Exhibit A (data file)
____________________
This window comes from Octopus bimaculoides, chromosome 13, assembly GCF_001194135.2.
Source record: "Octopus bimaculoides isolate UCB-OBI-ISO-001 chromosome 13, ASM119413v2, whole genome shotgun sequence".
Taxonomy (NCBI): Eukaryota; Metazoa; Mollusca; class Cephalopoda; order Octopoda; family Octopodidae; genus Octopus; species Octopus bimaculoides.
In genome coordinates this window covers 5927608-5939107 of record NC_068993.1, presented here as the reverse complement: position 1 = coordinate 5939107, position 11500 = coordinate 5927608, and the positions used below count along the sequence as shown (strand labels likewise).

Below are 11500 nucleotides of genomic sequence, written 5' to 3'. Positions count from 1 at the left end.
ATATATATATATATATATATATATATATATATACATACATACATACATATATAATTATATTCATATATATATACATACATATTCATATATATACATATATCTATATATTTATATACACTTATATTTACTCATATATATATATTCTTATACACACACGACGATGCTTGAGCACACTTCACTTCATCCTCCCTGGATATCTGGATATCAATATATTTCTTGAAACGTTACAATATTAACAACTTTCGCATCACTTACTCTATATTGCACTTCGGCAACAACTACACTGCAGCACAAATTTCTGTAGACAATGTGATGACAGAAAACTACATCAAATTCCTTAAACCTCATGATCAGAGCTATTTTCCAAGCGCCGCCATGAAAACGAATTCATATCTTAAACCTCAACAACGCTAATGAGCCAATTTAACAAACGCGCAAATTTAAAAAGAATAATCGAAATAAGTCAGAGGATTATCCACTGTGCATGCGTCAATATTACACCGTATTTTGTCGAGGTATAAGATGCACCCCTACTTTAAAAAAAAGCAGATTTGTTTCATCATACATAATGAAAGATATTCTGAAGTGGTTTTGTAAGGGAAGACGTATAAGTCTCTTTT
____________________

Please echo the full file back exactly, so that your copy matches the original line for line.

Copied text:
This window comes from Octopus bimaculoides, chromosome 13, assembly GCF_001194135.2.
Source record: "Octopus bimaculoides isolate UCB-OBI-ISO-001 chromosome 13, ASM119413v2, whole genome shotgun sequence".
Taxonomy (NCBI): Eukaryota; Metazoa; Mollusca; class Cephalopoda; order Octopoda; family Octopodidae; genus Octopus; species Octopus bimaculoides.
In genome coordinates this window covers 5927608-5939107 of record NC_068993.1, presented here as the reverse complement: position 1 = coordinate 5939107, position 11500 = coordinate 5927608, and the positions used below count along the sequence as shown (strand labels likewise).

Below are 11500 nucleotides of genomic sequence, written 5' to 3'. Positions count from 1 at the left end.
ATATATATATATATATATATATATATATATATACATACATACATACATATATAATTATATTCATATATATATACATACATATTCATATATATACATATATCTATATATTTATATACACTTATATTTACTCATATATATATATTCTTATACACACACGACGATGCTTGAGCACACTTCACTTCATCCTCCCTGGATATCTGGATATCAATATATTTCTTGAAACGTTACAATATTAACAACTTTCGCATCACTTACTCTATATTGCACTTCGGCAACAACTACACTGCAGCACAAATTTCTGTAGACAATGTGATGACAGAAAACTACATCAAATTCCTTAAACCTCATGATCAGAGCTATTTTCCAAGCGCCGCCATGAAAACGAATTCATATCTTAAACCTCAACAACGCTAATGAGCCAATTTAACAAACGCGCAAATTTAAAAAGAATAATCGAAATAAGTCAGAGGATTATCCACTGTGCATGCGTCAATATTACACCGTATTTTGTCGAGGTATAAGATGCACCCCTACTTTAAAAAAAAGCAGATTTGTTTCATCATACATAATGAAAGATATTCTGAAGTGGTTTTGTAAGGGAAGACGTATAAGTCTCTTTT